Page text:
When you made a decision, stick with it and develop a life project on how to reorganize your life to make that happen. For somebody, that may be easy; for somebody, that may be tough. But, be sure that you can make it. Millions people did that before, so why you can be exception?

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So, make a plan and move towards a new smokeless life step by step. These steps are very individual, and we will list just basic general preparation approaches.

Age and Motivation

A study presented by American College of Chest Physicians (ACCP) showed that motives for quitting smoking vary with age. The study found that smokers over age 65 reported quitting smoking due to physician pressure and stress due to a major health problem, while smokers under age 65 reported cigarette cost and tobacco odor as main reasons for quitting.

Ms. Reichert and colleagues from the Center for Tobacco Control at North Shore-LIJ compared health status and motives and obstacles for quitting smoking between 1,909 smokers under age 65 (younger smokers) and 143 smokers over age 65 (older smokers) who were attending a 6-week comprehensive cessation program. Older smokers were more likely than younger smokers to have a recent hospitalization, comorbid cardiac disease, cancer, and/or chronic obstructive lung disease/asthma. Regarding motivation, older smokers cited pressure by their physician and stress of a major health problem as main reasons for quitting. Younger smokers attributed their reasons for quitting to the cost of cigarettes, tobacco odor, and general health concerns.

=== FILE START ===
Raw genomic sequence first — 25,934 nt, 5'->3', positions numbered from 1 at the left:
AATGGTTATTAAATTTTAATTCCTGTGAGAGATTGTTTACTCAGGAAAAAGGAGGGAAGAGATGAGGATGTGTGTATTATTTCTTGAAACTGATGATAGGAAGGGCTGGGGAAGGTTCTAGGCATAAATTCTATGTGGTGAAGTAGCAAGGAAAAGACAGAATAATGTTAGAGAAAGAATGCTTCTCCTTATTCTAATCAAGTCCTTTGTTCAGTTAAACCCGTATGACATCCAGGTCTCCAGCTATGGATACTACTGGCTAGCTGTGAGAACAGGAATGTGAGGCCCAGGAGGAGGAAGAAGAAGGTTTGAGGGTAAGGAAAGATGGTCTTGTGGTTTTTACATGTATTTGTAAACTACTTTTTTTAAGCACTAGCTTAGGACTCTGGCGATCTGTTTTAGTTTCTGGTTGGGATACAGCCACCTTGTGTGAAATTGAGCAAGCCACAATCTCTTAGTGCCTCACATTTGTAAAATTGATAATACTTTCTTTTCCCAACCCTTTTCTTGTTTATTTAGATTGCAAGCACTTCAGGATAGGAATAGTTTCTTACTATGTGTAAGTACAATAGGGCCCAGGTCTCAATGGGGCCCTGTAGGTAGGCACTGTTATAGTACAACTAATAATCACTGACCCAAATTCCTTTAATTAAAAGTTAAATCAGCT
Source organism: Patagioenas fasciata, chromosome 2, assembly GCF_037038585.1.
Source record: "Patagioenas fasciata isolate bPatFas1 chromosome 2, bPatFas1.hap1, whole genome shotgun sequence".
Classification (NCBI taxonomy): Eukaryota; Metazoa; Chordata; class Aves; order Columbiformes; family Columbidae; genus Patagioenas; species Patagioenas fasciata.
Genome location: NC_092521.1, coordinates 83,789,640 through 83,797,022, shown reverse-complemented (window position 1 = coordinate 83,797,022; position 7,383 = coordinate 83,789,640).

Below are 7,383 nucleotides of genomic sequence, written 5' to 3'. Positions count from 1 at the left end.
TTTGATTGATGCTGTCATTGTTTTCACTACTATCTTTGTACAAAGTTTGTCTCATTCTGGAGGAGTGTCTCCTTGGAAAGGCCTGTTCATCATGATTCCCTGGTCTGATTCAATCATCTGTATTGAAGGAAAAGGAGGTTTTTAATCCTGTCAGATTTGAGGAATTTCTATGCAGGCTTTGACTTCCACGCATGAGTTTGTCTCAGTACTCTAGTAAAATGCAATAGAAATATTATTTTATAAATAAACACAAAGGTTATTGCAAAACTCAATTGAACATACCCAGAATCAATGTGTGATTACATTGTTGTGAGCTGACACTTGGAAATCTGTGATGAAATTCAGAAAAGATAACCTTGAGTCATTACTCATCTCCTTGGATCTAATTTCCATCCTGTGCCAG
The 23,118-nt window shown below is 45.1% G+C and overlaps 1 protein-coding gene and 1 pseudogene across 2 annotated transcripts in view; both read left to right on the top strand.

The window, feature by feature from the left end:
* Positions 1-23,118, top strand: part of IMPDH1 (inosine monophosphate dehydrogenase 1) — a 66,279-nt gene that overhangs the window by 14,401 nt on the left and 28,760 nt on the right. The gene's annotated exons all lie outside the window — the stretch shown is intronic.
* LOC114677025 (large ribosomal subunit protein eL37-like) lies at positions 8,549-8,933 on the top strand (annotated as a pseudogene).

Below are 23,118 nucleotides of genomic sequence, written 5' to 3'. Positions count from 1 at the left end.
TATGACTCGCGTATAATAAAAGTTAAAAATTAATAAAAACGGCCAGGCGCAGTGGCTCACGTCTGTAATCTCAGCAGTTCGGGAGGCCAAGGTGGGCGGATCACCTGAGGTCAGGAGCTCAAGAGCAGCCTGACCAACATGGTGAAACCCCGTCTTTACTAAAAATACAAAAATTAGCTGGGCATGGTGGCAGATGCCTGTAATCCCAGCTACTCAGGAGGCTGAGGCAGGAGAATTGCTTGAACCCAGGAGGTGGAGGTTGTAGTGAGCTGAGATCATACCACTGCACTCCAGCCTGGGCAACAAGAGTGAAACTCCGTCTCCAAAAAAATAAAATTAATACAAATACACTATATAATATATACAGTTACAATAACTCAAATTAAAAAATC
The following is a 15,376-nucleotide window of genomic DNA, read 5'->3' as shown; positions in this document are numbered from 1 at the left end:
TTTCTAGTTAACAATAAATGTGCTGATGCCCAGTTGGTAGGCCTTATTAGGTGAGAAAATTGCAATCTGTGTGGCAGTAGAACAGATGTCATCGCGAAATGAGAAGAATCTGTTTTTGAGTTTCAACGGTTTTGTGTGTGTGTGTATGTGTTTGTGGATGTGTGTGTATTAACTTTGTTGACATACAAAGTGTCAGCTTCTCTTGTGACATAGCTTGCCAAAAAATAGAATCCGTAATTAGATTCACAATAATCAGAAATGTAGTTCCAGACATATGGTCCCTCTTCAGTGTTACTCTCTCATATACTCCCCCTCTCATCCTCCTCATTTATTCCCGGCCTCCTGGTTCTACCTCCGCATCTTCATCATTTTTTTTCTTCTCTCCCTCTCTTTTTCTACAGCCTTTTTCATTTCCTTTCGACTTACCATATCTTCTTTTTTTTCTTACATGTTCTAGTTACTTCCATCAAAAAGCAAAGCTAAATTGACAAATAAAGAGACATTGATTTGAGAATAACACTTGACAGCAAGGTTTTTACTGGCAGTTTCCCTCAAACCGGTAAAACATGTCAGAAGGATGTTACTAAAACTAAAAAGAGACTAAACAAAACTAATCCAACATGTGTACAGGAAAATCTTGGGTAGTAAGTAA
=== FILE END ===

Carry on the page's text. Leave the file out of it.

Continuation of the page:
"If the cost of cigarettes hasn't made the older smoker quit by now, they are not as likely to be affected by the rising costs as much as younger smokers may be," said Ms. Reichert. "On the other hand, younger smokers may not have experienced health effects from their smoking, but they may have felt the impact of the cost of cigarettes/cigars."

Questions to ask yourself

To successfully detach from smoking, you will need to identify and address your smoking habits, the true nature of your dependency, and the techniques that work for you. These types of questions can help:
  • Do you feel the need to smoke at every meal?
  • Are you more of a social smoker?